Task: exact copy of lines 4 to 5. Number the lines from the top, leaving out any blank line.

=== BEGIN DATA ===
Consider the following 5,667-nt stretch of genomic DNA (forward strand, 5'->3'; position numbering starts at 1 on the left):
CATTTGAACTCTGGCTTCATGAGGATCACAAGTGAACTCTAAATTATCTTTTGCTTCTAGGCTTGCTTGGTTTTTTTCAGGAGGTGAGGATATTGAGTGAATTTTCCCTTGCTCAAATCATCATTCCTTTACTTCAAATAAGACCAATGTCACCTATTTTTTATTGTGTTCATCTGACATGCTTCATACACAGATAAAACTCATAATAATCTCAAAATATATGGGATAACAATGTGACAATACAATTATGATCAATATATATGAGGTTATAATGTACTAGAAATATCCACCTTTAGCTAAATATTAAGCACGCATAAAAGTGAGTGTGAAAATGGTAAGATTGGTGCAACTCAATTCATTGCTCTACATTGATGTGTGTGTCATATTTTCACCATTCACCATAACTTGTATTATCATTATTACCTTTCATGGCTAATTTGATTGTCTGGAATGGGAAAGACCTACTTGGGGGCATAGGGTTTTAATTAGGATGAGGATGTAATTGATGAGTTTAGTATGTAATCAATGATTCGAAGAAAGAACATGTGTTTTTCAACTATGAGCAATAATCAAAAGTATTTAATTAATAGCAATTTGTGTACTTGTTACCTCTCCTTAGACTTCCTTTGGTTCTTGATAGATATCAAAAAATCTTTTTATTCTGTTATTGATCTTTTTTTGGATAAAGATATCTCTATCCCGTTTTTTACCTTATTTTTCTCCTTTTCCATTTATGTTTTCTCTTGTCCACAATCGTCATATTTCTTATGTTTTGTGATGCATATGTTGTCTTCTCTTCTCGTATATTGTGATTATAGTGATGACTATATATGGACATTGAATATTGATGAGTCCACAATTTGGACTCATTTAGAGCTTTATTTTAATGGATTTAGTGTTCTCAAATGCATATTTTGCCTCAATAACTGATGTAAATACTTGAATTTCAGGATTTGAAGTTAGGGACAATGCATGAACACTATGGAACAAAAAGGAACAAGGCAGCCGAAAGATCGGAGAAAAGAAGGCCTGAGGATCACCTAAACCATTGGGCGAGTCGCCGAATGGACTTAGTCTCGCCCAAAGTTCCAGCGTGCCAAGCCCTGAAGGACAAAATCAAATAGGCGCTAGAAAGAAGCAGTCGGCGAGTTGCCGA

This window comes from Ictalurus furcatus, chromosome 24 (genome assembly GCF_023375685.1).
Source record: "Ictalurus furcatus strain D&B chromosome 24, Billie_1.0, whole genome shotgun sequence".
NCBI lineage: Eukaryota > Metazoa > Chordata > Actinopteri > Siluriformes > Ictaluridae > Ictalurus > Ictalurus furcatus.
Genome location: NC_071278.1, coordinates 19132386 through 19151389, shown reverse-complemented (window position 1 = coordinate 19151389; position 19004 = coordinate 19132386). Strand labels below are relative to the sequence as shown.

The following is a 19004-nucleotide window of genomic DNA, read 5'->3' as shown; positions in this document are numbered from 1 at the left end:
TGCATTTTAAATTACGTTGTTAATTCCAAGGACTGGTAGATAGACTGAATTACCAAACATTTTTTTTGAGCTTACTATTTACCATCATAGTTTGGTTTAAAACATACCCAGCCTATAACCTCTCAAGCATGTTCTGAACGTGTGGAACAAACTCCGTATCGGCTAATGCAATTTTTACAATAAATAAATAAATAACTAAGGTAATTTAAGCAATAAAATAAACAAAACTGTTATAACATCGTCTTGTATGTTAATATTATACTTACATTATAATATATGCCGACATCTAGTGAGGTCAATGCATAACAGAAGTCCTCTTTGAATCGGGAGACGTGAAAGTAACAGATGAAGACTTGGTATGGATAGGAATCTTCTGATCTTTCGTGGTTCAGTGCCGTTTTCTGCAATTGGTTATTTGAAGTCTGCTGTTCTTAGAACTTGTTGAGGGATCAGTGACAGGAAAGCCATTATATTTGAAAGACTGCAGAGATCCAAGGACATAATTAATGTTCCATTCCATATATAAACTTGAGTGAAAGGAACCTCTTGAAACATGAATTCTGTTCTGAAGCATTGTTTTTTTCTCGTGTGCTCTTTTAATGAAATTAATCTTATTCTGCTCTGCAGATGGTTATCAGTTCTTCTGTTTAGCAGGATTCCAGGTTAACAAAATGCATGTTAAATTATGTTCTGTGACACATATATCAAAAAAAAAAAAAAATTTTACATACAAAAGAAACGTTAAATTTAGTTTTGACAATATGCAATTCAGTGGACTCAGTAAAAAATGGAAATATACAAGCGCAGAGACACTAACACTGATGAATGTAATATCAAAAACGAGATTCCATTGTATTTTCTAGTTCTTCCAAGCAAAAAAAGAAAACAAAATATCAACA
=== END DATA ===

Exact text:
Source record: "Ictalurus furcatus strain D&B chromosome 24, Billie_1.0, whole genome shotgun sequence".
NCBI lineage: Eukaryota > Metazoa > Chordata > Actinopteri > Siluriformes > Ictaluridae > Ictalurus > Ictalurus furcatus.